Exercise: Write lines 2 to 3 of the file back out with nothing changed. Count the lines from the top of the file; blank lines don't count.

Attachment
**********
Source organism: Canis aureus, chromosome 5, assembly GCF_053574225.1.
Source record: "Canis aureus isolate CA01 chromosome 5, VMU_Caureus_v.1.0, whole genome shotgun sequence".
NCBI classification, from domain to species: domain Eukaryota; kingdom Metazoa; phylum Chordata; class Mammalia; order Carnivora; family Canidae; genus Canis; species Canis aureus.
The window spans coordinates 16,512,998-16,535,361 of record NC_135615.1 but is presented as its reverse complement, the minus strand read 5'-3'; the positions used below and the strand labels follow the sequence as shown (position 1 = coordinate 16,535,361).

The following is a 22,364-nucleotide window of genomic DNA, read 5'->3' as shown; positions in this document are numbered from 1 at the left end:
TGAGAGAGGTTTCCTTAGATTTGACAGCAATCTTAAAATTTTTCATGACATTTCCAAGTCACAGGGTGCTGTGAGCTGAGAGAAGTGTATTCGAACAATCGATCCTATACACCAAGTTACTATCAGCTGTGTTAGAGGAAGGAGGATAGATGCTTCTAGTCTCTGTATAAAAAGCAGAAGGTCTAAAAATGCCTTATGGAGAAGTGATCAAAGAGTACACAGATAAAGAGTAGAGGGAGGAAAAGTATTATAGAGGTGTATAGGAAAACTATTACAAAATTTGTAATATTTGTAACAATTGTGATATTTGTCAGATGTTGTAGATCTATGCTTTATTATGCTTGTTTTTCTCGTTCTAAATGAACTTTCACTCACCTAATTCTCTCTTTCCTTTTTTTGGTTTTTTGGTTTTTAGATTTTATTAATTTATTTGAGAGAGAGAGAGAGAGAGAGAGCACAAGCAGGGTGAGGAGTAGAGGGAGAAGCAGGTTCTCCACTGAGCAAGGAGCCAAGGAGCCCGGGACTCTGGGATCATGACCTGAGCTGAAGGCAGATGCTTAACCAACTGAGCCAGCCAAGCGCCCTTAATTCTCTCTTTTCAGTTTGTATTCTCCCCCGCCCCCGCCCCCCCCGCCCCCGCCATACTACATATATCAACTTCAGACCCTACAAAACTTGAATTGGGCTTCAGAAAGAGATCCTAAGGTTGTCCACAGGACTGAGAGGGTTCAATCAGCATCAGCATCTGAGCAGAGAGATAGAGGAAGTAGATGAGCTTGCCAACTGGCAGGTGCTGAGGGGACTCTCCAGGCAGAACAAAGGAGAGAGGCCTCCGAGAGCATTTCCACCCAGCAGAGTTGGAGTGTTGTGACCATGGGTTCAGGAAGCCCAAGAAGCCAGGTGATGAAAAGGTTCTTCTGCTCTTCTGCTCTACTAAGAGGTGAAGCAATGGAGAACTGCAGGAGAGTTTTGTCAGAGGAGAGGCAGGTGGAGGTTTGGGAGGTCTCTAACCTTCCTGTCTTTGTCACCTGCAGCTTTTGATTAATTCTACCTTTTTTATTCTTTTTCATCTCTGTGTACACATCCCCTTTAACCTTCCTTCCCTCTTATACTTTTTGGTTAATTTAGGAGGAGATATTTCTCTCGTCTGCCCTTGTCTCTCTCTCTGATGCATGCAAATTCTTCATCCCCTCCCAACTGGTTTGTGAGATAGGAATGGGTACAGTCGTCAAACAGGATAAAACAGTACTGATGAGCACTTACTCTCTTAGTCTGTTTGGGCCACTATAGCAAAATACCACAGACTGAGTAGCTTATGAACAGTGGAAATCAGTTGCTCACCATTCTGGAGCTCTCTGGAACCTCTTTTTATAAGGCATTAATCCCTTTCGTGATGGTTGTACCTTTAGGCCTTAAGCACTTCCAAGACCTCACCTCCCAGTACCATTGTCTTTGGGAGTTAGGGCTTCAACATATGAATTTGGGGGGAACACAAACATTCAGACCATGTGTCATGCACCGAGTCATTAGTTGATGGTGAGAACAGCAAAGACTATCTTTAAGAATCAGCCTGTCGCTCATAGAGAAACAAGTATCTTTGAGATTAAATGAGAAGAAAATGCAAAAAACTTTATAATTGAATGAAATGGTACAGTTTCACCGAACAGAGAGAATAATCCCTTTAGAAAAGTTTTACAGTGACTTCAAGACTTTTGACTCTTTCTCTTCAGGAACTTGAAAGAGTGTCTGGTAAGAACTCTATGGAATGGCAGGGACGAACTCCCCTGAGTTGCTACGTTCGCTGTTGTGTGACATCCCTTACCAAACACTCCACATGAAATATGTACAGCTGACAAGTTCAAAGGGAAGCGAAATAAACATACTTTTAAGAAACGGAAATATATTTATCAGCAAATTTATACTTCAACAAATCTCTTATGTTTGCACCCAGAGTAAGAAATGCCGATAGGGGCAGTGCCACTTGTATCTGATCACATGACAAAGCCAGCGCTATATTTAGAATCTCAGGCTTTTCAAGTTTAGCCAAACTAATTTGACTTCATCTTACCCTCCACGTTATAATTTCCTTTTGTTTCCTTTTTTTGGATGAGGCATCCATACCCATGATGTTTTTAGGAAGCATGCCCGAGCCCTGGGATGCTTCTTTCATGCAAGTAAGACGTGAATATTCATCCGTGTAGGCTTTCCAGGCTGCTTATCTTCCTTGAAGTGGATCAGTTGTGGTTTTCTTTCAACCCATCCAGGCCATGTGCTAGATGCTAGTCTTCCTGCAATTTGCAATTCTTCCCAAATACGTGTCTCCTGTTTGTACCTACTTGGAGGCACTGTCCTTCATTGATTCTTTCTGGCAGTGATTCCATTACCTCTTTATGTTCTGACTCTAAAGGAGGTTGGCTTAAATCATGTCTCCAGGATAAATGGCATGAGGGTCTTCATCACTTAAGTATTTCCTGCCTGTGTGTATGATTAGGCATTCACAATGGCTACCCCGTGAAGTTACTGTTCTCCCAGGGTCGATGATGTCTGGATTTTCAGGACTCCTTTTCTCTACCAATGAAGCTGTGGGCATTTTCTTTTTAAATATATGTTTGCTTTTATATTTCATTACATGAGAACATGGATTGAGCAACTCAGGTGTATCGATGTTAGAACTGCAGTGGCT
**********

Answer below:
Source record: "Canis aureus isolate CA01 chromosome 5, VMU_Caureus_v.1.0, whole genome shotgun sequence".
NCBI classification, from domain to species: domain Eukaryota; kingdom Metazoa; phylum Chordata; class Mammalia; order Carnivora; family Canidae; genus Canis; species Canis aureus.